In Myanmar, Japan has been a long-term player — even maintaining some degree of relations throughout the era of the junta — and when the country again opened up to outside investment they were all set and ready to jump in, instantly waving nearly $3 billion of debt and providing backing for a host of new development projects to rebuild the country’s ailing rail network, health facilities, and energy capacity.
Since 2012, Japan has directly invested over $717 billion in Myanmar ($220 million of which coming in fiscal year 2015-16), with some of the most notable going to the Thilawa Special Economic Zone, a 2,342 hectare industrial area just outside of Yangon that is 49% owed by the Japan International Cooperation Agency and a trio of Japanese banks. This is the first-ever Japan-Myanmar public-private initiative and upward of 21 Japanese companies are reportedly standing in the wings ready to make big investments.
Japan is also very active in Myanmar’s energy sector, and the Japan International Cooperation Agency was right at the doorstep with an offer to help solve the country’s energy crisis with ... coal. Or, more precisely, coal that is prefixed with the justifying adjective “clean.” Japan's Industrial Decisions firm joined forces with Singapore and Myanmar companies to develop the $1.7 billion Paluzawa coal mine and a corresponding power plant, while Marubeni is a partner in the proposed $3.5 billion Myeik coal-fired power plant.
“Coal power is the preferred choice for the [Myanmar] administration,” Amara Thiha wrote on The Diplomat in August, “as it is economically feasible to provide for the country’s urgent need of electricity. Foreign investment, development assistance, low interest loans, and most importantly a commitment to [keep] the lights on in the short term with flexible project locations makes so called “clean coal” power plants a favorable choice for the government.”
Outside of the big investments going into the Thilawa SEZ and for coal plants, many other Japanese companies — including JFE Steel Corporation and Hanwa — are engaging in other development projects throughout Myanmar. Mitsubishi and Jalux renovated and now operate Mandalay’s airport, Daiwa Securities and the Japan Exchange Group are investors in the new Yangon Stock Exchange, Mitsubishi is a part of a multinational team to develop the $350 million The Landmark Development mixed-use project in Yangon, and Japan’s three largest banks each invested $75 million to become "official" foreign investors in Myanmar.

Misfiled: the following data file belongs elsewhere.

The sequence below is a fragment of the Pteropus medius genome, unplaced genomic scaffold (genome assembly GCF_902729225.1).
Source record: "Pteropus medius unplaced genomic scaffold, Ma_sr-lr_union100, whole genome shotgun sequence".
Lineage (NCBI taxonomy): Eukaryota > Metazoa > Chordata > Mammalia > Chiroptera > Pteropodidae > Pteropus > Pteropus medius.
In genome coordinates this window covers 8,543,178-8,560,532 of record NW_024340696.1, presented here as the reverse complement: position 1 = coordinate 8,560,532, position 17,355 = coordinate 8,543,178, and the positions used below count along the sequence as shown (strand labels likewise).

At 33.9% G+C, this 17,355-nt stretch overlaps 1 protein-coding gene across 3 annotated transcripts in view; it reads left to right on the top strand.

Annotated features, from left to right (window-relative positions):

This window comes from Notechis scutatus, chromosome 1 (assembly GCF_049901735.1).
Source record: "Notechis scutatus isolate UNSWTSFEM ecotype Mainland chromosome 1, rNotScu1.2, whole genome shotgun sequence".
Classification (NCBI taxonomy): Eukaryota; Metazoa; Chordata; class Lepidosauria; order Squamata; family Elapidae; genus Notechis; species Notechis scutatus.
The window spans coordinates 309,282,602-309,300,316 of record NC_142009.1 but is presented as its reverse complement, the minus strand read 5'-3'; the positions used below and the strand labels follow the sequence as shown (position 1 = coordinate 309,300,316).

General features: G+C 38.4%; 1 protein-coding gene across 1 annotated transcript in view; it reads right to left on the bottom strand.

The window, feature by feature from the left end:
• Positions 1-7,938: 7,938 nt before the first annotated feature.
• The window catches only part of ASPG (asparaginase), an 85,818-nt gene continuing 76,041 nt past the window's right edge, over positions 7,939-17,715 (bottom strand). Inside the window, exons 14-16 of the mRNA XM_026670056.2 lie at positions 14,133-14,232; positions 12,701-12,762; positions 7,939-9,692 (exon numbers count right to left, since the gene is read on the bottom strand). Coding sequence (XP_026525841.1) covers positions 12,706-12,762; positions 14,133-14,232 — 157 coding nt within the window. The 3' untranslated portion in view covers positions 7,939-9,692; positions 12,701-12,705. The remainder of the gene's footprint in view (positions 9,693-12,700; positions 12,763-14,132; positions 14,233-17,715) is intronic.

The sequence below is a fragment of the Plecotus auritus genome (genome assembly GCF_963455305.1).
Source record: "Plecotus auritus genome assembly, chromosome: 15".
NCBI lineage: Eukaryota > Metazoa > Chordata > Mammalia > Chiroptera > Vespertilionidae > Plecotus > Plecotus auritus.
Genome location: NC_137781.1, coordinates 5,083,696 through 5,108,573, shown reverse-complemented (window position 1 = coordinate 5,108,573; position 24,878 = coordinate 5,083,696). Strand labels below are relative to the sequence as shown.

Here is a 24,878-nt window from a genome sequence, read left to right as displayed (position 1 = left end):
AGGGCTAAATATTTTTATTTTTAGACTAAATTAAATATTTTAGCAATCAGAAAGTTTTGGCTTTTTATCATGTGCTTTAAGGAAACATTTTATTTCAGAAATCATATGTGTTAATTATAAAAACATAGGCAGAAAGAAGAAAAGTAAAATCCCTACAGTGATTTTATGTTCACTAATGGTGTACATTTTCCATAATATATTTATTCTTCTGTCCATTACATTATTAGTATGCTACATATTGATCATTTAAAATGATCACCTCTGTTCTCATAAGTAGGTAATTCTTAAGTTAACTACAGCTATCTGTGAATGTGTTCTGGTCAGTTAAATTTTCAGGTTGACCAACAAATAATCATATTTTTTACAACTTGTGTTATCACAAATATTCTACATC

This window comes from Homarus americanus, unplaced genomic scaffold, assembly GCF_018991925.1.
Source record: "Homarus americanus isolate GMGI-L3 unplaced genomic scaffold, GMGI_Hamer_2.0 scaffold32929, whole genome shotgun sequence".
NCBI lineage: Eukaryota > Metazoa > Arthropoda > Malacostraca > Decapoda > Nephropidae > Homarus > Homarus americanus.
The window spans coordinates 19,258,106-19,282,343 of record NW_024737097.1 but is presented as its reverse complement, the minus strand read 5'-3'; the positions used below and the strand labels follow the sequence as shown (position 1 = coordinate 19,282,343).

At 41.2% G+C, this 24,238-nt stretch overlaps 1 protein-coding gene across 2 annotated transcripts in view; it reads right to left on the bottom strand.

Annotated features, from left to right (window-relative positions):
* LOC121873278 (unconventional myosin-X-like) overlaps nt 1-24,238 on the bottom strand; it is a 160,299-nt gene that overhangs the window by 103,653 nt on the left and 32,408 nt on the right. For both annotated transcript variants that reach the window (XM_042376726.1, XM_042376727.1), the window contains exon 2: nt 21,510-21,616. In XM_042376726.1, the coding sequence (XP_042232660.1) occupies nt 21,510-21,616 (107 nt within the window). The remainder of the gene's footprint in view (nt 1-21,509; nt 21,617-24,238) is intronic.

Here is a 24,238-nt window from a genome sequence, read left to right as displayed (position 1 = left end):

In addition to FDI, Japan has been instrumental in providing Myanmar with loans, with $1 billion being deployed in 2015, announcement of a $7.7 billion aid and loan plan in 2016, and $824 million in 2017. The new Yangon International Airport is also to be 49% financed by Japan — which includes a loan in the ballpark of $750 million.
The new Great Game
“For Japan, geostrategic competition with China and support for ASEAN, combined with its own economic interests, are the primary factors motivating engagement with Myanmar. Underpinning all this is the widely held perception that Japan has invested heavily in Myanmar since its independence and now it’s time to reap the benefits,” wrote Patrick Strefford in East Asia Forum.
China and Japan seem to be currently engaged in a diplomatic and economic competition that spans across Asia. Right after Xi Jinping’s Belt and Road Forum in May, Japan and India unveiled a counter-vision called the Asia-Africa Growth Corridor. Following on the coattails of China’s COSCO and Lianyungang Port announcement that they were taking a 49% cut of Kazakhstan’s Khorgos Gateway dry port, Japan’s Nippon Express moved in and signed an MoU with Kazakh Railways to bolster the overland flow of container traffic from Japan and South Korea through Kazakhstan. While in Indonesia, Japan’s plan to construct a high-speed rail line from Jakarta to Bandung was swiped by China; in Bangladesh, Japan was given a contract to build a deep sea port at the expense of a similar Chinese proposal; and in Sri Lanka, Japan and India are considering building a port and industrial zone at Trincomalee to compete with China’s recent takeover of the Hambantota deep sea port and corresponding economic zone.
The same project?
While on the surface China and Japan appear to be competitors, battling it out in the emerging markets of Asia, in reality their respective projects join together and complement each other smoothly. Roads, rail lines, ports, and power plants generally don’t discriminate as to who uses them on the basis of national affiliation. When adjusted for climate change and adaption costs, the ADB estimates that the Asia-Pacific region will need $1.7 trillion per year of infrastructure investment — or $26 trillion by 2030. In point, the Asian infrastructure investment game has only just begun.